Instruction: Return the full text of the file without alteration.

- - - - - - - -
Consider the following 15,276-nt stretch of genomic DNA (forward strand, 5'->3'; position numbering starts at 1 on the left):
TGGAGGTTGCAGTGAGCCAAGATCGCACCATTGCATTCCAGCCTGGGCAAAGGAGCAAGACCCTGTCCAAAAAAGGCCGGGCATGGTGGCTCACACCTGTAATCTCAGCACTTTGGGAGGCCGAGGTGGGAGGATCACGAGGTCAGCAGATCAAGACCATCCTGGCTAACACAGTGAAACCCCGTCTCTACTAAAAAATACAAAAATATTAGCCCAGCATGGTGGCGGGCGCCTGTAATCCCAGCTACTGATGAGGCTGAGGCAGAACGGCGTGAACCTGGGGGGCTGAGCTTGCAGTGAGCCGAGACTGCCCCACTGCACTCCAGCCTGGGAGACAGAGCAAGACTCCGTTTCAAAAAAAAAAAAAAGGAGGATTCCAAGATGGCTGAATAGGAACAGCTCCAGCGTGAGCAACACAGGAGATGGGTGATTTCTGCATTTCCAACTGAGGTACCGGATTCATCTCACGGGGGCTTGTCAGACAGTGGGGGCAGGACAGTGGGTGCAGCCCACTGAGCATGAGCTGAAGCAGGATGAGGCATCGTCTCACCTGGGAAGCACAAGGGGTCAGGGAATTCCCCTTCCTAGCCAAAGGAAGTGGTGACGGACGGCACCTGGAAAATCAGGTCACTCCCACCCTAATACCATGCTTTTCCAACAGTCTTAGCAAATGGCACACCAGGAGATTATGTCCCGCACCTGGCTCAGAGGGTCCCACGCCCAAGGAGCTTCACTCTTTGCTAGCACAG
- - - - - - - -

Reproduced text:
Consider the following 15,276-nt stretch of genomic DNA (forward strand, 5'->3'; position numbering starts at 1 on the left):
TGGAGGTTGCAGTGAGCCAAGATCGCACCATTGCATTCCAGCCTGGGCAAAGGAGCAAGACCCTGTCCAAAAAAGGCCGGGCATGGTGGCTCACACCTGTAATCTCAGCACTTTGGGAGGCCGAGGTGGGAGGATCACGAGGTCAGCAGATCAAGACCATCCTGGCTAACACAGTGAAACCCCGTCTCTACTAAAAAATACAAAAATATTAGCCCAGCATGGTGGCGGGCGCCTGTAATCCCAGCTACTGATGAGGCTGAGGCAGAACGGCGTGAACCTGGGGGGCTGAGCTTGCAGTGAGCCGAGACTGCCCCACTGCACTCCAGCCTGGGAGACAGAGCAAGACTCCGTTTCAAAAAAAAAAAAAAGGAGGATTCCAAGATGGCTGAATAGGAACAGCTCCAGCGTGAGCAACACAGGAGATGGGTGATTTCTGCATTTCCAACTGAGGTACCGGATTCATCTCACGGGGGCTTGTCAGACAGTGGGGGCAGGACAGTGGGTGCAGCCCACTGAGCATGAGCTGAAGCAGGATGAGGCATCGTCTCACCTGGGAAGCACAAGGGGTCAGGGAATTCCCCTTCCTAGCCAAAGGAAGTGGTGACGGACGGCACCTGGAAAATCAGGTCACTCCCACCCTAATACCATGCTTTTCCAACAGTCTTAGCAAATGGCACACCAGGAGATTATGTCCCGCACCTGGCTCAGAGGGTCCCACGCCCAAGGAGCTTCACTCTTTGCTAGCACAG